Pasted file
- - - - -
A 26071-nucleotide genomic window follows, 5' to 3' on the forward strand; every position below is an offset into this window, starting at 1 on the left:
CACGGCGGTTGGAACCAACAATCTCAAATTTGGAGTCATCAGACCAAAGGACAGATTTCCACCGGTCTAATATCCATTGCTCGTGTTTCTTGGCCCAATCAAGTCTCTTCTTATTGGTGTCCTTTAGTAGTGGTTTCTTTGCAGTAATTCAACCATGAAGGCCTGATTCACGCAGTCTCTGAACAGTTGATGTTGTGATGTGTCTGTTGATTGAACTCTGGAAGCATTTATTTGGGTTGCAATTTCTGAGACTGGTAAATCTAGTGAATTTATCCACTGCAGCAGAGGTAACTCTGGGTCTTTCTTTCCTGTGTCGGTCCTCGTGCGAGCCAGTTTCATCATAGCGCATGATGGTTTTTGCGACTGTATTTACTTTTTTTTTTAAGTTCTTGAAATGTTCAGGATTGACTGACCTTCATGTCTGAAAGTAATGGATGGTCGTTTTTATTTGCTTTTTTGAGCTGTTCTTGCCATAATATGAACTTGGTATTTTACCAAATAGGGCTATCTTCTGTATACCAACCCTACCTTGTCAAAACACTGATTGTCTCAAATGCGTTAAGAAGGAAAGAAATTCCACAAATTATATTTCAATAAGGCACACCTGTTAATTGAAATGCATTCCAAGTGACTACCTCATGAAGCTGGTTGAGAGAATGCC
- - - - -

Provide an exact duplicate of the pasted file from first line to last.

A 26071-nucleotide genomic window follows, 5' to 3' on the forward strand; every position below is an offset into this window, starting at 1 on the left:
CACGGCGGTTGGAACCAACAATCTCAAATTTGGAGTCATCAGACCAAAGGACAGATTTCCACCGGTCTAATATCCATTGCTCGTGTTTCTTGGCCCAATCAAGTCTCTTCTTATTGGTGTCCTTTAGTAGTGGTTTCTTTGCAGTAATTCAACCATGAAGGCCTGATTCACGCAGTCTCTGAACAGTTGATGTTGTGATGTGTCTGTTGATTGAACTCTGGAAGCATTTATTTGGGTTGCAATTTCTGAGACTGGTAAATCTAGTGAATTTATCCACTGCAGCAGAGGTAACTCTGGGTCTTTCTTTCCTGTGTCGGTCCTCGTGCGAGCCAGTTTCATCATAGCGCATGATGGTTTTTGCGACTGTATTTACTTTTTTTTTTAAGTTCTTGAAATGTTCAGGATTGACTGACCTTCATGTCTGAAAGTAATGGATGGTCGTTTTTATTTGCTTTTTTGAGCTGTTCTTGCCATAATATGAACTTGGTATTTTACCAAATAGGGCTATCTTCTGTATACCAACCCTACCTTGTCAAAACACTGATTGTCTCAAATGCGTTAAGAAGGAAAGAAATTCCACAAATTATATTTCAATAAGGCACACCTGTTAATTGAAATGCATTCCAAGTGACTACCTCATGAAGCTGGTTGAGAGAATGCC